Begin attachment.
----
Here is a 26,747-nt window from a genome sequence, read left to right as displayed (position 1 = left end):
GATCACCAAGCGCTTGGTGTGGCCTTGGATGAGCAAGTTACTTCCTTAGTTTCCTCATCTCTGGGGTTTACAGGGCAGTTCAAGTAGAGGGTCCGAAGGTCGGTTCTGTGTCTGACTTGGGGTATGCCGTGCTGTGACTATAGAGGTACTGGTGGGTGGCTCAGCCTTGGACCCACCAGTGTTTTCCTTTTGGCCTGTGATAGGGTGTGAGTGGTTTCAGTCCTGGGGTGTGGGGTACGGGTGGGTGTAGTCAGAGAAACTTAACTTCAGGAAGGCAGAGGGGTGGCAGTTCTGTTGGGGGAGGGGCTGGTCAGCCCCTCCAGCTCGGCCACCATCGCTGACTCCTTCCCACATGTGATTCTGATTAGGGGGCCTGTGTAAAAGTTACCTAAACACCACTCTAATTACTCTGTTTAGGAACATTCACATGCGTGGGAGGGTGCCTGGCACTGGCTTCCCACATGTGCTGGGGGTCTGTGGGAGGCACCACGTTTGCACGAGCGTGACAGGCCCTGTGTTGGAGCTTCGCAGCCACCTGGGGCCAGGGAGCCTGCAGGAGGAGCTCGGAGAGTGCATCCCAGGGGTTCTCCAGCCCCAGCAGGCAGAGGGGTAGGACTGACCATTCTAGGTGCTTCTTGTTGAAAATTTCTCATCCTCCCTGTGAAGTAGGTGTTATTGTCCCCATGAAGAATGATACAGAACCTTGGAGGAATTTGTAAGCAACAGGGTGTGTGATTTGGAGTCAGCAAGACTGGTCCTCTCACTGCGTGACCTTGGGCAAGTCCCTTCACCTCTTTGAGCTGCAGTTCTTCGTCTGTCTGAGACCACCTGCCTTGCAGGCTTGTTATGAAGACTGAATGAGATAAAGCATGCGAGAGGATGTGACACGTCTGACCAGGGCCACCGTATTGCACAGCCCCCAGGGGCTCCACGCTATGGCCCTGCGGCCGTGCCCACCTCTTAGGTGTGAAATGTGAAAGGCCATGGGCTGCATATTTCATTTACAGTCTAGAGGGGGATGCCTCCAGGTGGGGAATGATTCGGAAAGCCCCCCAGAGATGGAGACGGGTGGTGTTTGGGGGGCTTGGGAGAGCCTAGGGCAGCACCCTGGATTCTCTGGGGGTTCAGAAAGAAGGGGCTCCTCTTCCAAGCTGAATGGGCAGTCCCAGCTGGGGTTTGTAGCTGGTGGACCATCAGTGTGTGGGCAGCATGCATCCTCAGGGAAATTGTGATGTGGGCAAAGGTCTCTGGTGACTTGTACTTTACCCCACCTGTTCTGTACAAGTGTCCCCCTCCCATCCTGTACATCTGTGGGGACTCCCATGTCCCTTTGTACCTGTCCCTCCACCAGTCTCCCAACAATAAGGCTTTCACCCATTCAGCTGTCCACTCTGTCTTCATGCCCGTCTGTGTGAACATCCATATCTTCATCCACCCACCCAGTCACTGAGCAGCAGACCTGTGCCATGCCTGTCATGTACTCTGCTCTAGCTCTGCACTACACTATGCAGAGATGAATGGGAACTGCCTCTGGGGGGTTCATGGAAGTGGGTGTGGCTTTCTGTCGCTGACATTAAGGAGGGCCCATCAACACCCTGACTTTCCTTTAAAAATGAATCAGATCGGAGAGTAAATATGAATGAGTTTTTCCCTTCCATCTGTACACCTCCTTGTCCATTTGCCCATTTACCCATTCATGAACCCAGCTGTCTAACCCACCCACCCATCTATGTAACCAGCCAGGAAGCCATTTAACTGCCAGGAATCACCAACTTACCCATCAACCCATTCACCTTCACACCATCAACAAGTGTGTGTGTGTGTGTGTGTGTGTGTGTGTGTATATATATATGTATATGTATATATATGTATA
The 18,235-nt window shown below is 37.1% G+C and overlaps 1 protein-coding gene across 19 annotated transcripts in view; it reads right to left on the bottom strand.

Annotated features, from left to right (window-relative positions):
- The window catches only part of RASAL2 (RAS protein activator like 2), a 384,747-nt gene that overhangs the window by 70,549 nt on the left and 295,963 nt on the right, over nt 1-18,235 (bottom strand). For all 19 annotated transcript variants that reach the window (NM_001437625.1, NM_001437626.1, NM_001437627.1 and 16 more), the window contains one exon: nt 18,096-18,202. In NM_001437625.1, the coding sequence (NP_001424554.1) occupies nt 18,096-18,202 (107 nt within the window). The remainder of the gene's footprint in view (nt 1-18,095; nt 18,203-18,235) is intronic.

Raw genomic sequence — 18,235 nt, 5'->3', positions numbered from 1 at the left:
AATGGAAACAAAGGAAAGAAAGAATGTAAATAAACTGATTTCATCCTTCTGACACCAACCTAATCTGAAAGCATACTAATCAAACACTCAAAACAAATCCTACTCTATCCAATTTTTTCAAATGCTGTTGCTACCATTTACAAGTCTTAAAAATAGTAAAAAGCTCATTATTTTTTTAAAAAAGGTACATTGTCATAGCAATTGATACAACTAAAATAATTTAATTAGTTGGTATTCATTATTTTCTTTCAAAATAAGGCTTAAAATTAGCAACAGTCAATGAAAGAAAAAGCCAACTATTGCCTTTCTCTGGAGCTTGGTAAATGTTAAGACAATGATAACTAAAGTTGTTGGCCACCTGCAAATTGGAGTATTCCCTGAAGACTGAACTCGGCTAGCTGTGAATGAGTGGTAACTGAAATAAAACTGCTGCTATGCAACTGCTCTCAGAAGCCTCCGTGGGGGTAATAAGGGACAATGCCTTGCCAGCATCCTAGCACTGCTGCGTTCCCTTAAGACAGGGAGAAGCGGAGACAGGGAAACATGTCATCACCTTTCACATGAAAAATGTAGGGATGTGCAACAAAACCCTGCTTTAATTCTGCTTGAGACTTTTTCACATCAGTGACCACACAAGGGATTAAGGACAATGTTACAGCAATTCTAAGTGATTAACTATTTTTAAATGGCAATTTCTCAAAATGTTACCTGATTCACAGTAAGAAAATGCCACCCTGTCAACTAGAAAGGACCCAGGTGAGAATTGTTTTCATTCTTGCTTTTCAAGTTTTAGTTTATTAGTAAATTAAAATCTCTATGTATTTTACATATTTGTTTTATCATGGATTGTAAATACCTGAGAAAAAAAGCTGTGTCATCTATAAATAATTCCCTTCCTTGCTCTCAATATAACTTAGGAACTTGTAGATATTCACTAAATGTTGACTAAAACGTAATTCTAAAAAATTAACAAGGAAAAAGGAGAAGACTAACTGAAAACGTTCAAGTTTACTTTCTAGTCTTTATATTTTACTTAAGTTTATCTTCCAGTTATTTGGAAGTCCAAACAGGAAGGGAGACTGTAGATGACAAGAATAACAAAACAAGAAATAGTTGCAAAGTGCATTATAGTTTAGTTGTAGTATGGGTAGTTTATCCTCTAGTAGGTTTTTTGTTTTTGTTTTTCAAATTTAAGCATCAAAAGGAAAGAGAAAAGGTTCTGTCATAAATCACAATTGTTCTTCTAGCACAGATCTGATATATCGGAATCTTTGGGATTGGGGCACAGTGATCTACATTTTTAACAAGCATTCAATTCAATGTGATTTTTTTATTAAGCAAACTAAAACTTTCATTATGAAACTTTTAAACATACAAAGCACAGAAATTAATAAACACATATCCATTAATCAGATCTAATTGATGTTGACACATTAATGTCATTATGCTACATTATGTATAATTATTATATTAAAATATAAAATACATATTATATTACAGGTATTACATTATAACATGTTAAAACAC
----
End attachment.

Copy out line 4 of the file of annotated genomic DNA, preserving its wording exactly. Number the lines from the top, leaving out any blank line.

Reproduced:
Annotated features, from left to right (window-relative positions):